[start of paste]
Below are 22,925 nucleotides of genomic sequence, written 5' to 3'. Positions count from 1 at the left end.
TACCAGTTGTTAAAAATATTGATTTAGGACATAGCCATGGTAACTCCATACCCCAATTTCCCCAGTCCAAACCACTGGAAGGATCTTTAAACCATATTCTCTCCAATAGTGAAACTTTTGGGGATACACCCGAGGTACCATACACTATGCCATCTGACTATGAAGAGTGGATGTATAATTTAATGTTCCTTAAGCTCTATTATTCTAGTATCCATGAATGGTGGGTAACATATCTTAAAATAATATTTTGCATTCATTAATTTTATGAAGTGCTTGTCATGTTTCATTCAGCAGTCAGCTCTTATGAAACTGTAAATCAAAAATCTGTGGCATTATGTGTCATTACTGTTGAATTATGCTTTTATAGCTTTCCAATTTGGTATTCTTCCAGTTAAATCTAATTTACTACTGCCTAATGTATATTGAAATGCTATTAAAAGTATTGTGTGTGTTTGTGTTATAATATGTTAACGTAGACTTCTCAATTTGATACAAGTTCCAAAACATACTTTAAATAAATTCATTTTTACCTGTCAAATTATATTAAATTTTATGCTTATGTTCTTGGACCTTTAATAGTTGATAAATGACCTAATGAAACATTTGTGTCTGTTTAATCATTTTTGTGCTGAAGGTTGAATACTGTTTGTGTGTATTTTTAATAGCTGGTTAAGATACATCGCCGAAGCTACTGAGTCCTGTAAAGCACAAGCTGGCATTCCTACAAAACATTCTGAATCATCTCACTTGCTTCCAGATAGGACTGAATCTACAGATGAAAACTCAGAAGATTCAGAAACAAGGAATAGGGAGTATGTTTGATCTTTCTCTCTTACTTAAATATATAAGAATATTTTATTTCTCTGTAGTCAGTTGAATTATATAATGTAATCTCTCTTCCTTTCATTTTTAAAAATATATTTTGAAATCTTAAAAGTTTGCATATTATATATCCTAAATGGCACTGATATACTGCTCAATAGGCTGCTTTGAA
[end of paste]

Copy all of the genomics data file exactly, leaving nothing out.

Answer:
Below are 22,925 nucleotides of genomic sequence, written 5' to 3'. Positions count from 1 at the left end.
TACCAGTTGTTAAAAATATTGATTTAGGACATAGCCATGGTAACTCCATACCCCAATTTCCCCAGTCCAAACCACTGGAAGGATCTTTAAACCATATTCTCTCCAATAGTGAAACTTTTGGGGATACACCCGAGGTACCATACACTATGCCATCTGACTATGAAGAGTGGATGTATAATTTAATGTTCCTTAAGCTCTATTATTCTAGTATCCATGAATGGTGGGTAACATATCTTAAAATAATATTTTGCATTCATTAATTTTATGAAGTGCTTGTCATGTTTCATTCAGCAGTCAGCTCTTATGAAACTGTAAATCAAAAATCTGTGGCATTATGTGTCATTACTGTTGAATTATGCTTTTATAGCTTTCCAATTTGGTATTCTTCCAGTTAAATCTAATTTACTACTGCCTAATGTATATTGAAATGCTATTAAAAGTATTGTGTGTGTTTGTGTTATAATATGTTAACGTAGACTTCTCAATTTGATACAAGTTCCAAAACATACTTTAAATAAATTCATTTTTACCTGTCAAATTATATTAAATTTTATGCTTATGTTCTTGGACCTTTAATAGTTGATAAATGACCTAATGAAACATTTGTGTCTGTTTAATCATTTTTGTGCTGAAGGTTGAATACTGTTTGTGTGTATTTTTAATAGCTGGTTAAGATACATCGCCGAAGCTACTGAGTCCTGTAAAGCACAAGCTGGCATTCCTACAAAACATTCTGAATCATCTCACTTGCTTCCAGATAGGACTGAATCTACAGATGAAAACTCAGAAGATTCAGAAACAAGGAATAGGGAGTATGTTTGATCTTTCTCTCTTACTTAAATATATAAGAATATTTTATTTCTCTGTAGTCAGTTGAATTATATAATGTAATCTCTCTTCCTTTCATTTTTAAAAATATATTTTGAAATCTTAAAAGTTTGCATATTATATATCCTAAATGGCACTGATATACTGCTCAATAGGCTGCTTTGAA